Time for flaring the tubes. The AN fittings use a 37 degree flare, so I got a Rigid 377 flaring tool and a metal tubing cutter to cut the tube. Before doing this on the real Pitot Tube, I made some test flares on a spare tube I bought from Aircraft Spruce.
After I had that dialed in, I did another test fit to get the length correct, accounting for the bend towards the tube and then mounted the fittings.
With the Pitot Tube itself installed, time to finish the regulator and wiring that controls the heating of the Pitot Tube.
As I explained previously, I plan to mount the regulator unit onto the inspection panel plate, so I did some measuring and orienting to make sure the twist action of the round plate wouldn’t interfere with the wires coming out of the regulator.
Here is the final orientation that I figured out would work best (the screw will mount to the bottom, so the wires will come out the top):
I contemplated between screwing or riveting it on, but I figured that it’s unlikely that it will need to be changed out frequently, so I riveted it onto the plate.
The last part was to create a connection from the regulator to wires I ran through the wings. I used some weatherpack connectors for this, which create a waterproof connection and a solid crimp, similar to the Delphi GT 150 that Midwest Panel uses to connect the wiring harness.
Final completed connection between the regular, the Pitot Tube and the wires running to the center.
Installing the plate to the wing
The last and final part of the installation was to mount the inspection panel plate onto the wing. I did this last to prevent scraping up my arm while I had to do all the mounting inside the wing, since the backing plate that holds the plate in place has a series of pokey corners that love to eat airplane builder blood.
First I lined up the plate with the wing and then did the match drilling of the holes:
The I dimpled the plate and the matching holes on the wing and riveted it in place.
And here is the completed and closed up Pitot Tube and Inspection Plate that holds the regulator:
I figured out where I want to run the wires a while back after some tinkering and I am using one of the strut channels for the length of the wing, except the very end at the wing-walk where I had to make one curve down the bottom.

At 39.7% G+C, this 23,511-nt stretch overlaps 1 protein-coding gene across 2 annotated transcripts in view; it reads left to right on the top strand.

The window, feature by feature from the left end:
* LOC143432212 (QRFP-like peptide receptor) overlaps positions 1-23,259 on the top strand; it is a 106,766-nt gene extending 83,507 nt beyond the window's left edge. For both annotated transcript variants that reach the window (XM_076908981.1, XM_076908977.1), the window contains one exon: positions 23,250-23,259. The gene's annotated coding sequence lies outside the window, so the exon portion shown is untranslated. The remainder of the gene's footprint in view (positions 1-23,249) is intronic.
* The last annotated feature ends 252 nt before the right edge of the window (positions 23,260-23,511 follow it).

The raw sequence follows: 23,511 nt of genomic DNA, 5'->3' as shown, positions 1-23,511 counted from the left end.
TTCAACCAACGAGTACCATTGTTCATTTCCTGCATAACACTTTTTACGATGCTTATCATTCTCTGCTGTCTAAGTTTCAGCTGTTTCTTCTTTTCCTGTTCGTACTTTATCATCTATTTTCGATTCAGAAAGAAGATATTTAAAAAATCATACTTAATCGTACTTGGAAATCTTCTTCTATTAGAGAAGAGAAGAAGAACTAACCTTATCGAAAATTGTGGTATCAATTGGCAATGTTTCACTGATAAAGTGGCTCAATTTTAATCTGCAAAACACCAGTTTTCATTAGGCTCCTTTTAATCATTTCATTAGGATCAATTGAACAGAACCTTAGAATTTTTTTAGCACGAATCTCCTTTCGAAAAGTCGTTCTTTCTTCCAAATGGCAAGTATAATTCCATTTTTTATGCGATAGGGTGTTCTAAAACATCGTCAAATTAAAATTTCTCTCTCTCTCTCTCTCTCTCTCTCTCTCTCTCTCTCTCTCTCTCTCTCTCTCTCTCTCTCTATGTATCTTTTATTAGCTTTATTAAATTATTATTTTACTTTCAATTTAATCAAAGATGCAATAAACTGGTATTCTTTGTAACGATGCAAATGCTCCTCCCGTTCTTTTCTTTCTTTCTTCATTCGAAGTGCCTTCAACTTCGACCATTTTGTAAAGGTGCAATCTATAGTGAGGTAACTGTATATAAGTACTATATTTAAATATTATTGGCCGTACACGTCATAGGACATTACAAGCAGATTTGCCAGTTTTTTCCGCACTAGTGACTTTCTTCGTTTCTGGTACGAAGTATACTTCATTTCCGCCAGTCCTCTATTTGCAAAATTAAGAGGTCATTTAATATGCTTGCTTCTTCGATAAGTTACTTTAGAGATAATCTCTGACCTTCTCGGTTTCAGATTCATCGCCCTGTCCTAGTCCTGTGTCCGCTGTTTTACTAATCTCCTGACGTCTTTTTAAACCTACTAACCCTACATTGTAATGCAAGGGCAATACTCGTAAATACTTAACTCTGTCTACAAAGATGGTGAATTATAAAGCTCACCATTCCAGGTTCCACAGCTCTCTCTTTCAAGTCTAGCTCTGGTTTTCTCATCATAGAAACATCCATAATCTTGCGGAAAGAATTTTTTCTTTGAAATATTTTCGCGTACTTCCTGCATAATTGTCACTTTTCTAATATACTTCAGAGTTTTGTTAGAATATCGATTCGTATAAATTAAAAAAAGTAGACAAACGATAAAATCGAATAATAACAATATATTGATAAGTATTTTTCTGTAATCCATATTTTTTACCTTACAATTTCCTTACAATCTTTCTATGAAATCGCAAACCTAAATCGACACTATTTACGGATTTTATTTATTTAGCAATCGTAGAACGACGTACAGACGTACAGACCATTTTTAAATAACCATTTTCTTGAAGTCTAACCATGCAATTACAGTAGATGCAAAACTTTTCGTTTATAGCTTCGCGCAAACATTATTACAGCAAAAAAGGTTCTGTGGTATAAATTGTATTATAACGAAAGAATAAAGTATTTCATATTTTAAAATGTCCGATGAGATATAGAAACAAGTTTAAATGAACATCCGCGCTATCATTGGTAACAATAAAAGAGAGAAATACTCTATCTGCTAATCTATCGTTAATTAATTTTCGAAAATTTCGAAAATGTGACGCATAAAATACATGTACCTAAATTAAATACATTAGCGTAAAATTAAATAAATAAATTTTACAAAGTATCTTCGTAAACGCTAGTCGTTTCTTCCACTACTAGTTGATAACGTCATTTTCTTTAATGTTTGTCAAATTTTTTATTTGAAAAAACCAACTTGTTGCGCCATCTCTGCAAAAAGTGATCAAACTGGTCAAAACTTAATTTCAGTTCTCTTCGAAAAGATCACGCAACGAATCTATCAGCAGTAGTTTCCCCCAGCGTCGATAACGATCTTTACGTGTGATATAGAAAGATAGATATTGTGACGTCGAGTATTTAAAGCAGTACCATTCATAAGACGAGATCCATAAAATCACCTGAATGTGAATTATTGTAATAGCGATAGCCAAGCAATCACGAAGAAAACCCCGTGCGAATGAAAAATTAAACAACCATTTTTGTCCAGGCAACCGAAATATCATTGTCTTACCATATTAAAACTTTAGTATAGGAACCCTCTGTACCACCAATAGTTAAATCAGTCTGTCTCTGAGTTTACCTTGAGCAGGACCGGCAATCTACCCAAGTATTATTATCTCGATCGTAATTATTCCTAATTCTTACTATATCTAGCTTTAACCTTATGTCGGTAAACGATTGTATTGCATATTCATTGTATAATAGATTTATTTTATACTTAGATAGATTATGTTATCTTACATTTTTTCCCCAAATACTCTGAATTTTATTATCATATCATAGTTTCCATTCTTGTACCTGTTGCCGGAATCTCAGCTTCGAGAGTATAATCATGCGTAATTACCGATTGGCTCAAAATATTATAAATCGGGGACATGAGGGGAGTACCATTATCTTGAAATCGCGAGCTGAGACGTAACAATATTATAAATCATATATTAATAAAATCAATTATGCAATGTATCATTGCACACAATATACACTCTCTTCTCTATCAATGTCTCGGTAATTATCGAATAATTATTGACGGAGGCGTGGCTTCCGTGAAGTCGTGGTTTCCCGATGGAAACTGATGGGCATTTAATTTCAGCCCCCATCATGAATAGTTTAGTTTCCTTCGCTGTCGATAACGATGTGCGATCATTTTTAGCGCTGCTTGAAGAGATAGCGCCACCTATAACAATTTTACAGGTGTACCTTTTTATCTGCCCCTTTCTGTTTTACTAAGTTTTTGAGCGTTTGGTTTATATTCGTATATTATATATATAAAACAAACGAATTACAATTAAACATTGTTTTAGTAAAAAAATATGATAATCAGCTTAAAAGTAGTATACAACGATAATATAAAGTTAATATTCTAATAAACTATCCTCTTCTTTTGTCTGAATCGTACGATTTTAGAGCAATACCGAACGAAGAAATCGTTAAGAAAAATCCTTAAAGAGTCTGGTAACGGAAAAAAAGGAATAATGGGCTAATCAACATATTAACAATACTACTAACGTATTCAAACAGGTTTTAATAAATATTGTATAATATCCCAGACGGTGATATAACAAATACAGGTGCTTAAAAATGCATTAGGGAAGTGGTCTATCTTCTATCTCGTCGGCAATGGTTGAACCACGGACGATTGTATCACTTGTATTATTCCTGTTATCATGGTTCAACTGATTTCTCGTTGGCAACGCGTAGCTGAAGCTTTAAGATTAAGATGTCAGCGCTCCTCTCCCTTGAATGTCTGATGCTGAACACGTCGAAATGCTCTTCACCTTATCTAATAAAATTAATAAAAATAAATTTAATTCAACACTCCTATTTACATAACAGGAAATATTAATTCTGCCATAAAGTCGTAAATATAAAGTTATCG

The hardest part was figuring out a good way to come out the bottom where the wing-walk is, since the strut channel doesn’t go through there. On the last picture above, you can see when I finally managed to grip on to where I want the loom to come out of with the help of some duckbill pliers, which were a suggestion from my EAA chapters Technical Counsellor when he visited a few months ago.
Running the wire
With the question of where to run the wire solved, onto actually running the wires.
I am installing the Garmin GAP 26 Heated/Regulated Pitot Tube, which comes with a Regulator that needs to be installed next to the Pitot tube and controls whether the Pitot tube actually needs to be heated.
For this, there are three wires to run – two for the power and one for the discreet output, which integrated into the Garmin G3X Panel to show when the Pitot Tube is actually heated.
I ran the three wires through some braided sleeving to give them some extra protection and make running them through the wire channel easier in one go.
With that out of the way it “just” took a lot of back and forth, more use of the Endoscope and the thin arms of Juliana and repeated shouts of “push, push” and together we managed to run the wire all the way. She cheerfully pronounces “Congratulations, it’s a wire” as it came out the other end.
I was planning to finish to Ailerons, but unfortunately in my final prep, I realized that I received two right side balance tubes instead of a left and a right one. The missing tube should be here sometime next week, so until then, the Ailerons are on pause.
This gave me some time to finally make the big step of cutting out the hole in the Wing for the Pitot inspection panel. I received the heated & regulated Garmin Pitot tube from the Factory and verified that it will fit nicely on the back of the round inspection cover, so I will mount that and I can keep my square inspection panel I designed for some other time.
First I did a lot of measuring and marking based on the plans. Since this is truly a moment of measure-twice, cut-once I measured and re-measured a few times.
With all the marks in place, I started with cutting the pilot holes for the center mark and the cutting head.
There was only one extra part I had to do for 3 of the rivets that were on the bottom edge. In order for them to fit correctly, I had to shorten the rivets so they wouldn’t protrude out.